By Kaustubh Deka

Gendering infrastructure in Northeast India

In this essay, I offer a gender perspective on infrastructure in Northeast India. Policy documents, vision statements, and livelihood programmes, including various agencies and key actors, underline the significance of building or improving infrastructure in the region to transform lives of people. Understanding infrastructure as networks and matters that create the conditions for the movement of other matters, I highlight how the transformation of the region – from super highways, mining operations, cash crops, to new markets – has created new networks and social relations. Particularly, for the composition of households, family relations, and youth seeking employment, these developments are constitutive of the infrastructure boom in Northeast India and have created conditions that go beyond the material and physical functionality of the material objects such as roads, malls, and increased circulation of goods and people to and from the region.

By Dolly Kikon

India’s infrastructure push loses momentum

The ambitious infrastructure agenda of the government has run into multiple constraints. Projects have run into difficulties at inception, in the course of execution or after commissioning. The reasons for these difficulties are varied: Inability to acquire the required land due to farmer resistance, failure to obtain environmental clearances, cost overruns, disputes over pricing with consumers or regulatory agencies, and sheer non-viability of badly designed projects. Displacement and disputes over land acquisition and weak environmental regulation, shortfalls in compliance with prevalent laws, and poor monitoring and enforcement have plagued the infrastructure landscape.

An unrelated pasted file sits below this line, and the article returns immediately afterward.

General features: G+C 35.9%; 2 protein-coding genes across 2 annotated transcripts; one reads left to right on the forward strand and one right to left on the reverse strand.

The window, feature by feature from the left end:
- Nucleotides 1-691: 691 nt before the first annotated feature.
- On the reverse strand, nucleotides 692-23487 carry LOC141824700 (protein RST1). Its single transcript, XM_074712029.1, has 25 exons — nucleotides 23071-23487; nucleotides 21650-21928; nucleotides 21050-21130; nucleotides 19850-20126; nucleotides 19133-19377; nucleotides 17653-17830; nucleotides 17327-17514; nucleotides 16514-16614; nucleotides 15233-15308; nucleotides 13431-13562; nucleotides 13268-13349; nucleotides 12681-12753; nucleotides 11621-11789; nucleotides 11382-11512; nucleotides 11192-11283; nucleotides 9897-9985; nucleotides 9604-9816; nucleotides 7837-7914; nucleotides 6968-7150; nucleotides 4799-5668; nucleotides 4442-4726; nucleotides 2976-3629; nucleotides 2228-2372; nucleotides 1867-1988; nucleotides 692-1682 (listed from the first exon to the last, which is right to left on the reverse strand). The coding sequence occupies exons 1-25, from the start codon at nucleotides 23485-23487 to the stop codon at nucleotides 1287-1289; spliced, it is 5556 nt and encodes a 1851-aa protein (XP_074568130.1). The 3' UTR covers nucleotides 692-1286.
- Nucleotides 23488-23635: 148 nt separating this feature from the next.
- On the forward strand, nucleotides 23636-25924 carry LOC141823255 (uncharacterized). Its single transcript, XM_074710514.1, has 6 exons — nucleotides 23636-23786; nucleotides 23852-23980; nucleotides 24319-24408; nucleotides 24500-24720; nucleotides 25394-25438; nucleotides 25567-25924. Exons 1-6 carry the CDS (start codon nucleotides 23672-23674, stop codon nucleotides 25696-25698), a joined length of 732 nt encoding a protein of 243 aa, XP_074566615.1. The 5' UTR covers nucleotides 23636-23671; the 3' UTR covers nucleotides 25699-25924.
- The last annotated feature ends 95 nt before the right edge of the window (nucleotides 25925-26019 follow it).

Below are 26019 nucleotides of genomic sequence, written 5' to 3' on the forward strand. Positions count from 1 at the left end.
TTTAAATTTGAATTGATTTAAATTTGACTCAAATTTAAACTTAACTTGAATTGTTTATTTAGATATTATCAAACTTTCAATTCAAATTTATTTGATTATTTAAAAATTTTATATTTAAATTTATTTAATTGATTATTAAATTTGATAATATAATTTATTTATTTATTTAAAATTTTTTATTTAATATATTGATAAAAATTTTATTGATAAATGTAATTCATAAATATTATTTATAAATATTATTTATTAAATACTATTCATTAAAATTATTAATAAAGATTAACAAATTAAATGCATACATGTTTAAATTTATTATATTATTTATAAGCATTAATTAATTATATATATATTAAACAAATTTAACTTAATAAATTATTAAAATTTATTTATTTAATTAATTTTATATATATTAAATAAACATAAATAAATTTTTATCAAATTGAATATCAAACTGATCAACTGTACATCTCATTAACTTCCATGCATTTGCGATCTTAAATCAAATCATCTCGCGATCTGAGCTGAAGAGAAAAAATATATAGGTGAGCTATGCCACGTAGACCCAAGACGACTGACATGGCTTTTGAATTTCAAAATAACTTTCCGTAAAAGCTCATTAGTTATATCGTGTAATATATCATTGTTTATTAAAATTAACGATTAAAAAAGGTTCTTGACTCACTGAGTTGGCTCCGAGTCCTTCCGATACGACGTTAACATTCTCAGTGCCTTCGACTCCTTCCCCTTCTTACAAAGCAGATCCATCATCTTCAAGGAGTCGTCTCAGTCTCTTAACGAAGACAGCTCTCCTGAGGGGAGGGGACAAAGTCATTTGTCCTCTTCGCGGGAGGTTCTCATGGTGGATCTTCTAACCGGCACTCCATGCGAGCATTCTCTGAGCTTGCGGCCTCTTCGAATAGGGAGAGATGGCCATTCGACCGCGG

By C.P. Chandrasekhar

For an alternative paradigm of development

Sustainable infrastructure is now an established buzzword in international policy making circles -  involving governments, private corporations and think tanks. There is almost no room in this discourse for asking fundamental questions about how growth is defined and whether the nature of growth should itself be redirected. How would the future of infrastructure look if we approach it from the perspective of 'sustainability' as degrowth – which means redirecting the economy and society towards actual well-being of all, Sarvodaya, rather than perpetual economic growth in terms of gross domestic product (GDP).

By Rajni Bakshi

China’s Belt and Road Initiative and its implications for India

The Chinese Belt and Road Initiative (BRI) has completed five years and in that time it has expanded over Asia, Africa and Europe with increasing concerns about the transparency, economic feasibility and objectives of its projects. This paper looks at the key features of the BRI and the reactions from and implications for India. It suggests that the BRI is less about infrastructure development and more about promoting Chinese strategic interests - particularly its model of political development - in opposition to the United States and other regional powers and democracies like India.

By Jabin T. Jacob

Contributors